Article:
The D46N mutation was shown to uniquely interfere with R2b-E8 binding whereas all other stem binding antibodies were unaffected (Fig 6A). Binding specificity to D46N in the context of the entire HA sequence from different H1N1 and H5N1 viral strains was subsequently tested using surface plasmon resonance (SPR) (Table 2, S4 Fig). R2b-E8 specificity was shown to correlate with D46 in HA genes from 1918 H1N1 pandemic (Spanish flu), the antigenically related 2009 H1N1 pandemic (swine flu) and highly pathogenic H5N1 (avian influenza) virus whereas binding was absent in seasonal H1N1 strains carrying N46. This confirms D46N as a key determinant of R2b-E8 specificity and demonstrates its potential utility in differentiating strains derived from A(H1N1)pdm09 from other circulating seasonal H1N1 strains (S3 Fig, Table 2). The 2009 H1N1 virus continues to evolve and a new prominent substitution in the HA2 domain, E47K, has emerged in 2010 which is located behind D46N in the HA structure (Fig 5B). The HA2-E47K substitution has been shown to correlate with a lower threshold pH for viral membrane fusion which enhances viral infectivity and stability [60]. This substitution was recreated as a yeast displayed product and antibodies R2b-D9, R2a-G8, R1a-A5, R1a-B6 and R2b-E8 were all shown to retain binding (Fig 6A and 6B). This was confirmed using SPR with equivalent binding seen on the drifted H1N1 strain A/Christchurch/16/2010 (HA2–K47) compared to the parental A/California/07/2009 (HA2-E47) (Table 2, S4 Fig). It is also interesting to note that E47 was identified as a mutational ‘coldspot’ using our deep mutational scanning (Fig 4A) and confirmation that HA2-K47 was present in the starting library (S3 Table) suggests that the preservation of binding to this drifted H1N1 strain binding could have been predicted a priori.

Table 2. Correlation of sdAb binding with the D46N mutation in H1N1 hemagglutinin strains between 1918 and 2010.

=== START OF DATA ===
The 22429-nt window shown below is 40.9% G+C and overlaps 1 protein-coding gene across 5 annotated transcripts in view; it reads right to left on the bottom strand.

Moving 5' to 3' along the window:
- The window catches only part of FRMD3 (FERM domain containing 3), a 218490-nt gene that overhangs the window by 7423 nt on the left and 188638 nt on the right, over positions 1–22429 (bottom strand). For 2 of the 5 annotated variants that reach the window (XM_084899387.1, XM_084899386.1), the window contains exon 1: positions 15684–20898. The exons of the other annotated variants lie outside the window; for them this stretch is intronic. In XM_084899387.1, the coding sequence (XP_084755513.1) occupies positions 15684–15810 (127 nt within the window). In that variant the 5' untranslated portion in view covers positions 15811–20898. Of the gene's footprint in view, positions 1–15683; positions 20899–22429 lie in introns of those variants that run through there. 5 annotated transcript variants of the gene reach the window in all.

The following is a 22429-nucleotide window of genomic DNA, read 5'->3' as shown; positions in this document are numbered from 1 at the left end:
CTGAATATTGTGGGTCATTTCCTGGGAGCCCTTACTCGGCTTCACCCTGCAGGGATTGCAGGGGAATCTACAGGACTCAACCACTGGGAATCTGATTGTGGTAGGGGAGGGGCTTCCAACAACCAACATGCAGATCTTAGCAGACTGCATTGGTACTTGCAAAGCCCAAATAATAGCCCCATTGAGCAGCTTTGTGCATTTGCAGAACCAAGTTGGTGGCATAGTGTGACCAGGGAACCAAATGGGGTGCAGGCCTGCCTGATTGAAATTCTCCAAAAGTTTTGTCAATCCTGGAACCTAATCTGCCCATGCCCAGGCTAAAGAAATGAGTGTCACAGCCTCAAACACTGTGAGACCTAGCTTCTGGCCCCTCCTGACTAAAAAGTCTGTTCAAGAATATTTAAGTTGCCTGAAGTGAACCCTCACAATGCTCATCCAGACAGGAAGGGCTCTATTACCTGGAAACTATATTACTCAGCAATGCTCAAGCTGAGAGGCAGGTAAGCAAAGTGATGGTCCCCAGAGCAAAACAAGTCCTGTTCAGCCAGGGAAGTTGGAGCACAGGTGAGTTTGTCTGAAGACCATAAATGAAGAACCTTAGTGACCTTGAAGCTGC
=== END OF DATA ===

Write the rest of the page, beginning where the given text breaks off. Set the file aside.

The response to the 2009 A(H1N1) influenza pandemic has highlighted the need for additional strategies of intervention which preclude the prior availability of the influenza strain. With this in mind we have previously identified a panel of five cross-neutralising single domain antibodies (nanobodies) to pandemic influenza A(H1N1)pdm09 virus hemagglutinin and highly pathogenic avian influenza H5N1 from an immune alpaca phage displayed library [8]. The focus of this study was to fully characterise where on HA they bind so as to understand their potential as universal binding tools and immunotherapeutics. Our approach has been to use yeast display in combination with deep sequencing to precisely map their epitopes and correlate this with the mechanism of action, cross-reactivity and potential resistance to antigenic escape. Rather than using conventional escape mutagenesis with live virus, which has limited utility for antibodies binding to functionally conserved residues in HA, we have used an experimental system where a yeast displayed library of randomly mutated HA molecules are selected for loss of binding to specific antibodies (Fig 2). This can be seen as a model to explore the evolution of influenza hemagglutinin in the presence of neutralising antibodies or other selective pressures, however crucially this approach is not constrained by the need to preserve viral infection. The only requirement is to maintain protein stability and the capacity to display correctly folded HA on the yeast cell surface. This means a more comprehensive scanning of the potential for mutational escape is possible and can be used to characterise antibodies which bind to functionally conserved epitopes in the HA stem.